Ro­hingya com­mu­nity pleads for help

Sunday Star-Times - - NEWS - AMANDA SAXTON

Anayat Ul­lah’s cousin Mo­hammed died among mango trees last month, shot down by Myan­mar’s mil­i­tary.

His wife and chil­dren had fled across the bor­der to Bangladesh days ear­lier. Mo­hammed stayed in Rakhine State to pro­tect their land; he had hoped the lat­est wave of vi­o­lence would be brief, that his fam­ily would have a home to re­turn to.

In Auck­land, 23-year-old Ul­lah has strug­gled to sleep since Au­gust 25. That was when the most re­cent sys­tem­atic slaugh­ter of Myan­mar’s Ro­hingya be­gan.

‘‘They flee or die,’’ he said. ‘‘My cousin hadn’t re­alised those were the only op­tions.’’

Since then, 380,000 of the 1.1 mil­lion Ro­hingya have fled Myan­mar, and more than 400 have been killed.

Last week the United Na­tions Se­cu­rity Coun­cil ap­pealed to Myan­mar’s au­thor­i­ties to halt the per­se­cu­tion; closer to home, Kiwi ac­tor Sam Neill called on Prime Min­is­ter Bill English, via Twit­ter, to take in more Ro­hingya refugees.

Although Ro­hingya have lived in western Myan­mar for gen­er­a­tions, they are de­nied cit­i­zen­ship. A lack of pa­per­work lim­its their op­tions to study, work, travel be­yond their vil­lage, or own prop­erty.

The tense re­la­tions with Rakhine State’s Bud­dhist ma­jor­ity stems from Ro­hingya be­ing con­sid­ered il­le­gal Mus­lim mi­grants from Bangladesh – a view de­nied by both Ro­hingya and Bangladesh. The cur­rent crack­down is the lat­est in a se­ries of vi­o­lent up­surges trig­gered by ex­trem­ist Ro­hingya at­tack­ing po­lice in Oc­to­ber 2016.

For­mer refugee Shah Alam un­der­stands the mar­ginal ex­is­tence of Myan­mar’s un­wanted. Af­ter the mil­i­tary seized his fam­ily’s prawn farm in 1995, he moved to Yangon and lived in fear of his faux-Burmese ac­cent slip­ping.

Alam, 39, at­tended uni­ver­sity but was not al­lowed to sit tests or grad­u­ate. He could rent a room, but only for up to six months. He could work, but only un­of­fi­cially.

If the au­thor­i­ties sus­pected he was from Rakhine State his lack of iden­tity pa­pers would have been dis­cov­ered – and he would have been sent back or jailed.

Yangon be­came too tense for many Ro­hingya af­ter a ter­ror at­tack in 2005. Alam fled to Thai­land and fi­nally ar­rived in New Zealand as a refugee in 2012.

He now op­er­ates a paint­ing busi­ness in Auck­land and, along with Ul­lah, runs the Ro­hingya Wel­fare Or­gan­i­sa­tion.

The group is hold­ing a demon­stra­tion in Auck­land’s Aotea Square to­day, call­ing for New Zealand to ramp up sup­port for Ro­hingya.

They want the Gov­ern­ment to push for an ‘‘end to eth­nic cleans­ing in Myan­mar’’ and for the UN to in­ves­ti­gate what has gone on in Rakhine State since Au­gust 25. They also want to see New Zealand take in refugees di­rectly from camps in Bangladesh, which has not hap­pened since 2011.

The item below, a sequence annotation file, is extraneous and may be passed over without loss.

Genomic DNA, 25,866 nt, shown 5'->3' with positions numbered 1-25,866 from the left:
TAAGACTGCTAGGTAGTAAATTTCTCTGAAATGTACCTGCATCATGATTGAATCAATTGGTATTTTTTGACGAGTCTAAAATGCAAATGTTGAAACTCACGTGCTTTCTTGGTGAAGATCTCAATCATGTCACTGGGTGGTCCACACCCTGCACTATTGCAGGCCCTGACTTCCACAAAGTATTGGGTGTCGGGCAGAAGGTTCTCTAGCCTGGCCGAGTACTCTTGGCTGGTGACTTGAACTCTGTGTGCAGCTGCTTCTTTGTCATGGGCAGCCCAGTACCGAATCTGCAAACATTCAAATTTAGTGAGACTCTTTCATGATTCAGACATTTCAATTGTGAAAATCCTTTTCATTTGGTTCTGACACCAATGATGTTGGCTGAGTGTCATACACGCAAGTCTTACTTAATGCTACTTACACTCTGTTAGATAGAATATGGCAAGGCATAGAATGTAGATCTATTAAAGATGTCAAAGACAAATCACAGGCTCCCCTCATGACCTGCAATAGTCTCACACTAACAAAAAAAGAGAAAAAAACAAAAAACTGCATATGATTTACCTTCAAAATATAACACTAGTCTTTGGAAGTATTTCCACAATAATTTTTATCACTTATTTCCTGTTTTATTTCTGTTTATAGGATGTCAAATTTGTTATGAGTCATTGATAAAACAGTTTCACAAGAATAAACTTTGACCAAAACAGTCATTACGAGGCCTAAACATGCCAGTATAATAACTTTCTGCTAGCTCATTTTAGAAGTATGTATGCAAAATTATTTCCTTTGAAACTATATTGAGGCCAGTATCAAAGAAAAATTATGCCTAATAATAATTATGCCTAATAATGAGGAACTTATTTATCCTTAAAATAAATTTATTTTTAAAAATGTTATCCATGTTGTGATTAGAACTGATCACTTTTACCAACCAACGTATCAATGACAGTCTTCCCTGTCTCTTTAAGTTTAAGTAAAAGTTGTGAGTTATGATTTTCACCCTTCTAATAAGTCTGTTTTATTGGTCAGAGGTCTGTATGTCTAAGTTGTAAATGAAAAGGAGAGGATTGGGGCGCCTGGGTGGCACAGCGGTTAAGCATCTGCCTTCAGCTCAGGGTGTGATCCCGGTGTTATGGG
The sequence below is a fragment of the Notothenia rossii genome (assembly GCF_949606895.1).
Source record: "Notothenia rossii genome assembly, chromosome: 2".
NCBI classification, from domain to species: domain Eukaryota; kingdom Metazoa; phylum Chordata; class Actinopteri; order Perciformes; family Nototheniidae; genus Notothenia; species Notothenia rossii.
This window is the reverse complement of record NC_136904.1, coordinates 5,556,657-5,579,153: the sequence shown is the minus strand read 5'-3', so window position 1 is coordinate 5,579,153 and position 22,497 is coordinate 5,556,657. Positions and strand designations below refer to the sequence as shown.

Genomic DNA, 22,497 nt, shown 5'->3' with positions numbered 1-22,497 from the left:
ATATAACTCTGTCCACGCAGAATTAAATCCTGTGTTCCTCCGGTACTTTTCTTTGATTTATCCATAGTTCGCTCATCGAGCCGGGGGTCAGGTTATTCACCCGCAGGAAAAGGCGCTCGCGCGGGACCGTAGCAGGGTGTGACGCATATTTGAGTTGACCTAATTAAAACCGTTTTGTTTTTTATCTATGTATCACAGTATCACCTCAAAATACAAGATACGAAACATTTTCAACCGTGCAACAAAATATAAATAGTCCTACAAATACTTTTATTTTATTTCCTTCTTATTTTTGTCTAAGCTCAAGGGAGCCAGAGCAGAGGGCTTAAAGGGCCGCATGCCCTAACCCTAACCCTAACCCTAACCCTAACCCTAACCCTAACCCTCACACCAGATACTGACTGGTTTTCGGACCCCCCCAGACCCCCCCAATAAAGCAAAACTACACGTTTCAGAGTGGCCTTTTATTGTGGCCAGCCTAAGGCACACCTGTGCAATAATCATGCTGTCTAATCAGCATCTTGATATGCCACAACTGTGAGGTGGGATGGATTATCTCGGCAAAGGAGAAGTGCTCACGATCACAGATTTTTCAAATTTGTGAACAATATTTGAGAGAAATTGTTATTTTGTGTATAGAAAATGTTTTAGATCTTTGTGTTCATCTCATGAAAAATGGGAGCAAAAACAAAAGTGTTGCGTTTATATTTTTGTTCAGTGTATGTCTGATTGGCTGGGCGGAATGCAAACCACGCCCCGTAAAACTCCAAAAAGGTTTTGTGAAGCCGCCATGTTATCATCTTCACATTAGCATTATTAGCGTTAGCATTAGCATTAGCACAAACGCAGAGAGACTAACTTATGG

Ul­lah was born in one such camp and ar­rived in New Zealand with his par­ents in 2009. His two el­dest sis­ters stayed be­hind, rais­ing their chil­dren un­der tar­pau­lins, on dirt floors cov­ered with plas­tic sleep­ing mats.

‘‘I think about my nieces and neph­ews a lot,’’ said Ul­lah. ‘‘They’re grow­ing up ex­actly like me, but our lives will be so dif­fer­ent.’’

When Ul­lah got to Auck­land as a teenager he spoke no English; he now has de­grees in com­puter and in­for­ma­tion sci­ence and works as an un­der­writer for an in­sur­ance com­pany.

Most of his sav­ings go to Bangladesh, fun­nelled into the bank ac­count of a Ben­gali gate­keeper at the refugee camp he used to call home.

Ul­lah’s sis­ter had be­friended the man; she would col­lect the cash from him, then divvy it up between rel­a­tives.

Stay­ing in touch was im­por­tant for Ul­lah’s far-flung fam­ily and much of the money went to­wards their daily phone calls.

Many bore sad news – such as Mo­hammed’s death at Eid ulAdha, a time when Mus­lims around the world hold feasts to hon­our the sanc­tity of hu­man life.

‘‘When it hap­pened, he’d been run­ning for the jun­gle to hide,’’ said Ul­lah.

‘‘Another rel­a­tive of mine was al­ready in the trees and watched it all. He saw him get shot … and saw the mil­i­tary just left his body on the ground.’’

Ul­lah said the mil­i­tary tended to wait for enough dead to pile up be­fore dis­pos­ing of them en masse: ei­ther dous­ing bod­ies with petrol then set­ting them alight, or throw­ing them down wells.

In Mo­hammed’s case, his reached him first.

‘‘He buried my cousin, re­alised there was no hope left in the vil­lage, and fled for Bangladesh.’’

Ul­lah’s voice cracked as he told of the in­ci­dent. He said he didn’t cry of­ten, that he was de­ter­mined to ‘‘stay strong to give my fam­ily hope’’ – but at times could not stop the tears. rel­a­tive


Anayat Ul­lah, left, and Shah Alam will hold a demon­stra­tion in Auck­land to­day to raise aware­ness of the sit­u­a­tion in Myan­mar.


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